The school was buzzing with news of the arrival of a group of Italian Exchange Students.
Jasmine had seen them in the playground, and was telling Lucy how fantastic their clothes looked.
‘The girls are just so stylish,’ she gushed. ‘Like the way they wear their scarves, and their bags. We look really dull compared to them.’
‘That’s cos we’re wearing school uniform,’ Lucy pointed out sensibly.
‘Believe me, they’d know how to make even a school uniform look fantastic.’ Jasmine sighed. ‘I bet they come from Milan – the Italian capital of fashion. I wish I could go to Milan. It would just be so amazing!’
Just then, the bell went for the end of breaktime.
‘Well hard luck,’ said Lucy. ‘Cos you’ve got Maths and I’ve got Home Economics, worst luck. See ya later.’
Lucy didn’t rush to her next class. Although she loved cooking, she hated Home Economics. The teacher Miss Morrell was really sarcastic all the time and even though Lucy always tried hard, Miss Morrell was always telling her off . “Lucy – do you HAVE to be so messy all the time. Remember – ‘A Good Cook is an Organised Cook!’” Miss Morrell must have shouted this at Lucy a hundred times, wagging her long red finger in Lucy’s face.
The trouble was, Lucy didn’t even see the mess happening. She’d be too busy cooking, and then all of a sudden, her workstation would look like all her ingredients had suddenly exploded, all over the surfaces and all over her.
Lucy didn’t dare tell Miss Morrell she had opened a cafe. She could imagine the sarcastic comments Miss Morrell would make. Something about poisoning customers and exploding kitchens.
That day, Lucy sloped into class with her head down, hoping Miss Morrell would not notice her. Fortunately, Miss Morrell was already talking to a tall dark haired lady at the front of the class. After what Jasmine what had said that morning, Lucy guessed that this lady was Italian. She was wearing a long brown and green dress and her hair was swept up elegantly on top of her head and tied with a beautiful silk scarf. Lucy hurriedly pushed her own untidy hair behind her ears.
‘People – can I have your attention.’ Miss Morrell banged on her desk with a wooden spoon. ‘This morning, we are very fortunate to have Signora Carvallio with us. She is an teacher at a school in Turin in the north of Italy and is visiting the school with a group of exchange students. She has very kindly agreed to show us how to make authentic Italian pizzas.’
There was a mass cheer from everyone in the class. Miss Morrell usually had them making shepherd’s pies and sponge puddings. Pizza sounded much more exciting.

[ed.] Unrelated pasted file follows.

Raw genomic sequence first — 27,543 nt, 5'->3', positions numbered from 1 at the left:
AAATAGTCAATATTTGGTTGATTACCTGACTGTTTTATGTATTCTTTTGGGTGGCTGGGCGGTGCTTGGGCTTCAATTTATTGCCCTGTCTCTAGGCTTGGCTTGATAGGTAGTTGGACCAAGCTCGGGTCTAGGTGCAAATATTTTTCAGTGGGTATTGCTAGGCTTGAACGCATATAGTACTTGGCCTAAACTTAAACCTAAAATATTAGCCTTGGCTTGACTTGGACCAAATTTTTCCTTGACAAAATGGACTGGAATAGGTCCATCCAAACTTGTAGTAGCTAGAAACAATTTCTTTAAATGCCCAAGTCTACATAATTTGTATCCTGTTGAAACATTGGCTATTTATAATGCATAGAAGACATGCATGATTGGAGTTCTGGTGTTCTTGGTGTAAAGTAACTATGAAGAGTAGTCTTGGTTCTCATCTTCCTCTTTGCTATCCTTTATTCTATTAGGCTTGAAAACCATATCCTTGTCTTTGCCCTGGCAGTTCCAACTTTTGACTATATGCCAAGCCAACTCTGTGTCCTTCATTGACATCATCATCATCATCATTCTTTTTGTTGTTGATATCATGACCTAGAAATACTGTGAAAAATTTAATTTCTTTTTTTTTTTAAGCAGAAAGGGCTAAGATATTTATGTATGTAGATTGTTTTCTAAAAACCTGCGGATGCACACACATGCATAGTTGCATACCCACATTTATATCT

Signora Carvallio spoke english with a soft italian accent, and as she gently explained how to mix flour with yeast, warm water, honey and olive oil to make pizza dough, Lucy began to day dream about making pizzas and serving them to customers, as they sat out in the Italian sunshine.
She was quickly brought back to earth by Miss Morrell’s squeaky voice ringing in her ears.
‘Unfortunately Signora Carvallio, Lucy is one of our more disorganised pupils, as you can see by the state of her work station.’
Lucy looked, and saw a packet of flour spilling over the other ingredients, while the lids and opened bottles were strewn around the table. Lucy pushed her hair out of her eyes and immediately rubbed flour accross her face.
‘For goodness sake Lucy! What have you been doing!’ Lucy looked in dismay at the mess.
‘It is not a problem, Miss Morrell,’ said Signora Carvallio, smiling at Lucy. ‘A messy cook is a busy cook. I will help Lucy clear this up. It is fine. You go and help the other girls.’
Miss Morrell couldn’t resist giving Lucy one last glare, before stomping off. When she had gone, Signora Carvallio put her arm around Lucy. ‘I think you like to cook, yes?’
Lucy nodded. She couldn’t speak, because she could feel tears welling up in her eyes, and her face was burning.
‘Yes, I can tell. Help me tidy up and then I will show you to cook, as my mamma showed me.’
After tidying the work station, Signora Carvallio helped Lucy measure out all the ingredients she would need for her recipe.
‘A cook is like an artist painting a picture. He arranges the colours on his palette before he begins. So you arrange your ingredients before you start to cook. Measure out your flour, salt, olive oil – everything you need to make your pizza dough. Then you can start to create!’
Very soon, Lucy was kneading the dough that she had created. She couldn’t believe how professional it looked. Signora Carvallio was very impressed.
‘Lucy – you remind me of me when I was a girl. You love to create! I know you will be a wonderful cook.’
At the end of the class, everyone showed off the pizzas they had made. They all smelled and looked delicious, but Lucy’s stood out as being the best. Even Miss Morrell thought so.
‘People – look at how beautifully Lucy has arranged tomato sauce and mozzerella cheese on the top of her pizza. It really does look good enough to eat. It just shows what a bit of discipline and organisation can do, even for the most hopeless cooks.’
Miss Signora smiled at Lucy, and whispered to her ‘You are a wonderful cook – well done, Lucy!’